Leslie, I would ask someone you trust from Human Resources for an "off the record" meeting and be totally open and honest. Watch their body language to see if this is beyond their expertise OR are they another "victim" who are too afraid to stick up for themselves--look for lack of eye contact, arms crossed, legs crossed to protect their genitalia. If this person is a dud try a co-worker you trust OR go to his boss and relate your story as harassment--close to sexual harassment AS IT MAKES YOU FEEL X Y Z violated, anxious (true--discuss meds) threatened. Make certain that you contrast his number of crappy notes in your file. To be on the safe side you may want to consult a lawyer who is a specialist in this field--labor relations--harassment etc. If you have a Union talk to them first. A few visits to a Counselor or Social Worker---NOT A PhD OR EDD OR MD PSYCHIATRIST. Make all your visits totally focused on the harassment and weird crap this guy does--notes--no face to face--the filing cabinets etc. YOU CAN CONFRONT HIM YOURSELF BUT ONLY IF YOU HAVE A WITNESS---ON YOUR SIDE---NEVER MEET ALONE WITH HIM. IF HE FORCES THE ISSUE GO TO HR AND/OR PLACE A TAPE RECORDER IN PLAIN SITE!
  7. 2 christia kilburn 07 Sep
    i would love to work from home
  8. 1 Leslie 26 Aug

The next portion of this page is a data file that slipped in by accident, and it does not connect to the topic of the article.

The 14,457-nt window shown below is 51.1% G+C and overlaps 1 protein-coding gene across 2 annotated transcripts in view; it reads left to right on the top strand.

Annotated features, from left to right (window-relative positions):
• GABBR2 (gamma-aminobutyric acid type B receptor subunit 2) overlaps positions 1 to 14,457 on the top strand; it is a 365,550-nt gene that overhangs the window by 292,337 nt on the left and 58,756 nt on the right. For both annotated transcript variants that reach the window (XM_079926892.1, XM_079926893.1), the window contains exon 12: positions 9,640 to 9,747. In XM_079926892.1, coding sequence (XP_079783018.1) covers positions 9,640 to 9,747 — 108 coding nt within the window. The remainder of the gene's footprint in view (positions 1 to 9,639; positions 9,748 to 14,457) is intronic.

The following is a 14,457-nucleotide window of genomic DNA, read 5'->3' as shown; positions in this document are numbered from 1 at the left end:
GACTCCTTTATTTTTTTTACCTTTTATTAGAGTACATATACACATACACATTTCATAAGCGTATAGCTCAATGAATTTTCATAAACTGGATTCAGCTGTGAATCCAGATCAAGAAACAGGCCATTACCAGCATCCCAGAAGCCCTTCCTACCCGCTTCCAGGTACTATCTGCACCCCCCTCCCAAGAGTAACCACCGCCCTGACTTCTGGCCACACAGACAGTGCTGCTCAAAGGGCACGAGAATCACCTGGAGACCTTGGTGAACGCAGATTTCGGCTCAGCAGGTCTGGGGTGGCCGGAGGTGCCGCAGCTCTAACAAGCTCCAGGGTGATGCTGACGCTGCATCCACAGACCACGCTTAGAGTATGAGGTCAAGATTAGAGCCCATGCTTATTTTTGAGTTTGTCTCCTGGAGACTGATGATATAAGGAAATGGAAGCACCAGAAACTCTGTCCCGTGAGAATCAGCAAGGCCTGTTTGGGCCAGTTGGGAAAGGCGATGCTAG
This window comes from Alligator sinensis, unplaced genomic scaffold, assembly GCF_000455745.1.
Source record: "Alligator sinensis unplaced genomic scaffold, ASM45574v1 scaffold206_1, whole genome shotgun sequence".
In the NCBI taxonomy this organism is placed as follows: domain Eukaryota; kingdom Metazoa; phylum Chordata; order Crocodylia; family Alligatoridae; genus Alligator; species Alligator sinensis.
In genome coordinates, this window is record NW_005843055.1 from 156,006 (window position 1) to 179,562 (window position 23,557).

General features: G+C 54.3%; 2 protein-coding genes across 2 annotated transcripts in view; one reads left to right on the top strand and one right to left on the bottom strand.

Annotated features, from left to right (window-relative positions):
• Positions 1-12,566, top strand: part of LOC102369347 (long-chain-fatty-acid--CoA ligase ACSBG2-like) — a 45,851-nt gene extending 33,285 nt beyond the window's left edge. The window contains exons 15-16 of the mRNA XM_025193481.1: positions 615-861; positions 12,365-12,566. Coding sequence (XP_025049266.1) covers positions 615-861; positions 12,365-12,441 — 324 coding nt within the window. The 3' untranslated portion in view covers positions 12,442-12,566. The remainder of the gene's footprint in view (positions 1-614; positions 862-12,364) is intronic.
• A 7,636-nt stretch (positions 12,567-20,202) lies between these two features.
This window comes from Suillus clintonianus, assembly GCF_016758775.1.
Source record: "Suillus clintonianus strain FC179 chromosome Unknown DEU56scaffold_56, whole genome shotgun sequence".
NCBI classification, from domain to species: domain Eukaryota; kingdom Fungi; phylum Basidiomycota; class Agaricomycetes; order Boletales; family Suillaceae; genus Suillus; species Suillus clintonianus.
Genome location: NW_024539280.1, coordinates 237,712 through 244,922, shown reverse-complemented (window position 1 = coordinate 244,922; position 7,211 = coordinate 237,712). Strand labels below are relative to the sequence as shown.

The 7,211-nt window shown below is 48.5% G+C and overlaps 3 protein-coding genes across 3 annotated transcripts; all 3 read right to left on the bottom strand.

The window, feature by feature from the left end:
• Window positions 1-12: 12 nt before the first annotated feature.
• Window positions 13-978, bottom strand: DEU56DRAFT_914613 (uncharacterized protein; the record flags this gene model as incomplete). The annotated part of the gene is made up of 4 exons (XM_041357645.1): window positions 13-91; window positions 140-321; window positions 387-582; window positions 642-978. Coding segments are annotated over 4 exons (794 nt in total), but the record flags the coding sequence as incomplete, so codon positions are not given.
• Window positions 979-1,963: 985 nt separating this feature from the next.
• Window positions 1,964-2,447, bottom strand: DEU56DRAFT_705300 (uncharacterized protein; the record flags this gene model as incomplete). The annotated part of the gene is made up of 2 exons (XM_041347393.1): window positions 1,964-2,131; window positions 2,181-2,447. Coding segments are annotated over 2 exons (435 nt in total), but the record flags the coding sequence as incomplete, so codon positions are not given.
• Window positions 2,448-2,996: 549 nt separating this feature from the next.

We are just 2 in the office with others running various facets of the department. They do not come to the office for very long on any given day. I have been at my position for 26 years. Less than a year ago, the powers that be chose a young man 40 years my junior to head the department and be my boss. In fact, I have been at my job longer than he has been alive. He is very driven and has made many changes. While I am older, I love the changes and have fully embraced them with joy and a positive attitude. I'm a 21st century kind of gal! Much to my bewilderment, I deal with a great deal of critical toning from my boss. I am noticeably treated differently. I have had more things placed in my file in the lat 6 months than in the other 25 years. This should be a red flag to the administration, but they all think he's doing a fabulous job..which he is, except for how he treats me. We share an office, so there is no privacy. That is until he placed the filing cabinets between our desks preventing us from seeing each other. He rarely speaks to me and I get numerous emails a day with directives. It is rare that he will discuss something and then send an email with the details. I manage silently with my duties. Thankfully I have numerous phone calls and deal with the public daily. I am reaching the end of my tolerance for the bullying and the critical toning that only I and any unfortunate sales person calling or showing up in person gets handed. I want to confront him in a nonthreatening way, but I really don't know how to approach him and I really need the bullying to stop. I was on stress medication for awhile, but it made me forgetful and caused yet more disciplinary letters to go in my file. I am off it now and walk and workout daily to cope. I want to go to the administration with my problem, but will anyone believe me? He is the golden boy. I mean this sincerely. Do you think he feels threatened by me since I do my job without motivation? I know what needs to be done and when. I am loaded with the old ways in knowledge. Do you think it's my age or that I am a female? I totally love my job and was hoping to make it through 2015 before retiring. I don' think I can last an entire year unless his attitude changes towards me. I hope you have some advice for me! Thank you.